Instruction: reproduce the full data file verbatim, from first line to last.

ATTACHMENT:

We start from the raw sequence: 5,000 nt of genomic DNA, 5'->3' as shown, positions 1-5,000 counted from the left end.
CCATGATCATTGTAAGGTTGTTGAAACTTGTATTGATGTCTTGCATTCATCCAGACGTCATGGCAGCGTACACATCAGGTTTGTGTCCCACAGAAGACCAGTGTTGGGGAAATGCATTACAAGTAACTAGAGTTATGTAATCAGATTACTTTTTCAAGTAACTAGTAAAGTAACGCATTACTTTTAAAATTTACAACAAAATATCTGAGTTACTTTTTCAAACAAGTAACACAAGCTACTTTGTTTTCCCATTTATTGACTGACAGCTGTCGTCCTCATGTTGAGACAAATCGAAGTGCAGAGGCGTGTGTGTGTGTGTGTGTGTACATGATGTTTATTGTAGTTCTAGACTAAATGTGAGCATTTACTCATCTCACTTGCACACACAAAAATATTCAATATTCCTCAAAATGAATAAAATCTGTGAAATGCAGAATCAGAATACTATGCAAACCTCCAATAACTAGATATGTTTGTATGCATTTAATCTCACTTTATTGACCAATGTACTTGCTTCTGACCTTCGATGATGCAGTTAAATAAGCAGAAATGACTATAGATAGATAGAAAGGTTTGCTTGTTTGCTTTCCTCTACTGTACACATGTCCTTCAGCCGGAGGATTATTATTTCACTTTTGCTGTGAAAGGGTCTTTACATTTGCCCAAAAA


We start from the raw sequence: 5,000 nt of genomic DNA, 5'->3' as shown, positions 1-5,000 counted from the left end.
CCATGATCATTGTAAGGTTGTTGAAACTTGTATTGATGTCTTGCATTCATCCAGACGTCATGGCAGCGTACACATCAGGTTTGTGTCCCACAGAAGACCAGTGTTGGGGAAATGCATTACAAGTAACTAGAGTTATGTAATCAGATTACTTTTTCAAGTAACTAGTAAAGTAACGCATTACTTTTAAAATTTACAACAAAATATCTGAGTTACTTTTTCAAACAAGTAACACAAGCTACTTTGTTTTCCCATTTATTGACTGACAGCTGTCGTCCTCATGTTGAGACAAATCGAAGTGCAGAGGCGTGTGTGTGTGTGTGTGTGTACATGATGTTTATTGTAGTTCTAGACTAAATGTGAGCATTTACTCATCTCACTTGCACACACAAAAATATTCAATATTCCTCAAAATGAATAAAATCTGTGAAATGCAGAATCAGAATACTATGCAAACCTCCAATAACTAGATATGTTTGTATGCATTTAATCTCACTTTATTGACCAATGTACTTGCTTCTGACCTTCGATGATGCAGTTAAATAAGCAGAAATGACTATAGATAGATAGAAAGGTTTGCTTGTTTGCTTTCCTCTACTGTACACATGTCCTTCAGCCGGAGGATTATTATTTCACTTTTGCTGTGAAAGGGTCTTTACATTTGCCCAAAAA